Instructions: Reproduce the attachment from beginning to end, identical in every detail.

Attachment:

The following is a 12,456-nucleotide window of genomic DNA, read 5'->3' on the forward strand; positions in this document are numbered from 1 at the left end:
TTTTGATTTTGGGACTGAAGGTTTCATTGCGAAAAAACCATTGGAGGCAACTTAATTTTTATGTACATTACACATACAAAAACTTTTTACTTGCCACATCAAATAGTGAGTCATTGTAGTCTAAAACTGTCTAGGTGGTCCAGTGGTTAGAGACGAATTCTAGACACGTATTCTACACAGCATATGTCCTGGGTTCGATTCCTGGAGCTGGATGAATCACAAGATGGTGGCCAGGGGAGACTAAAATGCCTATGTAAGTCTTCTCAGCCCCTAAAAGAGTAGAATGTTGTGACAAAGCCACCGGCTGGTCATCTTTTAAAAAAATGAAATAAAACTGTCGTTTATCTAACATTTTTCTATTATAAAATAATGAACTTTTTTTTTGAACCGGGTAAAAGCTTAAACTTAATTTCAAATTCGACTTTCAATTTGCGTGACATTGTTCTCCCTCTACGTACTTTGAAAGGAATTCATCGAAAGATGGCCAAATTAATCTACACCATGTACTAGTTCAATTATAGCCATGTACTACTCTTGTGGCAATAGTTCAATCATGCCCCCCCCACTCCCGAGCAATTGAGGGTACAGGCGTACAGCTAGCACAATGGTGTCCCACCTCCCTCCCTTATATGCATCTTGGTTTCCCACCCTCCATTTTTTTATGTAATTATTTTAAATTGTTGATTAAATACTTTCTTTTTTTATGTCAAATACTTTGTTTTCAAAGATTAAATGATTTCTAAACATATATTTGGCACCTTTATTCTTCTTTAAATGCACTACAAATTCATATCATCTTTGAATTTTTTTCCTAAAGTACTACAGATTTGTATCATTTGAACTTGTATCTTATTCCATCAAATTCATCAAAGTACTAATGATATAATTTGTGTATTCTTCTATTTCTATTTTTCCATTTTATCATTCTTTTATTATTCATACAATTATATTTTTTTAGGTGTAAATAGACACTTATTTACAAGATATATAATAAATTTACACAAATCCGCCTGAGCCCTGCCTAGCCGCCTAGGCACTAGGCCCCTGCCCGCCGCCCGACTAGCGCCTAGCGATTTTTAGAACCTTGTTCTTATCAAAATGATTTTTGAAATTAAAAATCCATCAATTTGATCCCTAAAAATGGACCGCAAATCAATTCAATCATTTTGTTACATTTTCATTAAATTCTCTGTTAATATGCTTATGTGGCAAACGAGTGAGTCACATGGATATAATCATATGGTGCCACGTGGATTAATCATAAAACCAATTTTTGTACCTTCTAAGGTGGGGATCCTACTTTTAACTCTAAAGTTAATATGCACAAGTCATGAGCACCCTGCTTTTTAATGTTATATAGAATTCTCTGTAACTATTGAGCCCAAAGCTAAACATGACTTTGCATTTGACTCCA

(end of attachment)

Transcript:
The following is a 12,456-nucleotide window of genomic DNA, read 5'->3' on the forward strand; positions in this document are numbered from 1 at the left end:
TTTTGATTTTGGGACTGAAGGTTTCATTGCGAAAAAACCATTGGAGGCAACTTAATTTTTATGTACATTACACATACAAAAACTTTTTACTTGCCACATCAAATAGTGAGTCATTGTAGTCTAAAACTGTCTAGGTGGTCCAGTGGTTAGAGACGAATTCTAGACACGTATTCTACACAGCATATGTCCTGGGTTCGATTCCTGGAGCTGGATGAATCACAAGATGGTGGCCAGGGGAGACTAAAATGCCTATGTAAGTCTTCTCAGCCCCTAAAAGAGTAGAATGTTGTGACAAAGCCACCGGCTGGTCATCTTTTAAAAAAATGAAATAAAACTGTCGTTTATCTAACATTTTTCTATTATAAAATAATGAACTTTTTTTTTGAACCGGGTAAAAGCTTAAACTTAATTTCAAATTCGACTTTCAATTTGCGTGACATTGTTCTCCCTCTACGTACTTTGAAAGGAATTCATCGAAAGATGGCCAAATTAATCTACACCATGTACTAGTTCAATTATAGCCATGTACTACTCTTGTGGCAATAGTTCAATCATGCCCCCCCCACTCCCGAGCAATTGAGGGTACAGGCGTACAGCTAGCACAATGGTGTCCCACCTCCCTCCCTTATATGCATCTTGGTTTCCCACCCTCCATTTTTTTATGTAATTATTTTAAATTGTTGATTAAATACTTTCTTTTTTTATGTCAAATACTTTGTTTTCAAAGATTAAATGATTTCTAAACATATATTTGGCACCTTTATTCTTCTTTAAATGCACTACAAATTCATATCATCTTTGAATTTTTTTCCTAAAGTACTACAGATTTGTATCATTTGAACTTGTATCTTATTCCATCAAATTCATCAAAGTACTAATGATATAATTTGTGTATTCTTCTATTTCTATTTTTCCATTTTATCATTCTTTTATTATTCATACAATTATATTTTTTTAGGTGTAAATAGACACTTATTTACAAGATATATAATAAATTTACACAAATCCGCCTGAGCCCTGCCTAGCCGCCTAGGCACTAGGCCCCTGCCCGCCGCCCGACTAGCGCCTAGCGATTTTTAGAACCTTGTTCTTATCAAAATGATTTTTGAAATTAAAAATCCATCAATTTGATCCCTAAAAATGGACCGCAAATCAATTCAATCATTTTGTTACATTTTCATTAAATTCTCTGTTAATATGCTTATGTGGCAAACGAGTGAGTCACATGGATATAATCATATGGTGCCACGTGGATTAATCATAAAACCAATTTTTGTACCTTCTAAGGTGGGGATCCTACTTTTAACTCTAAAGTTAATATGCACAAGTCATGAGCACCCTGCTTTTTAATGTTATATAGAATTCTCTGTAACTATTGAGCCCAAAGCTAAACATGACTTTGCATTTGACTCCA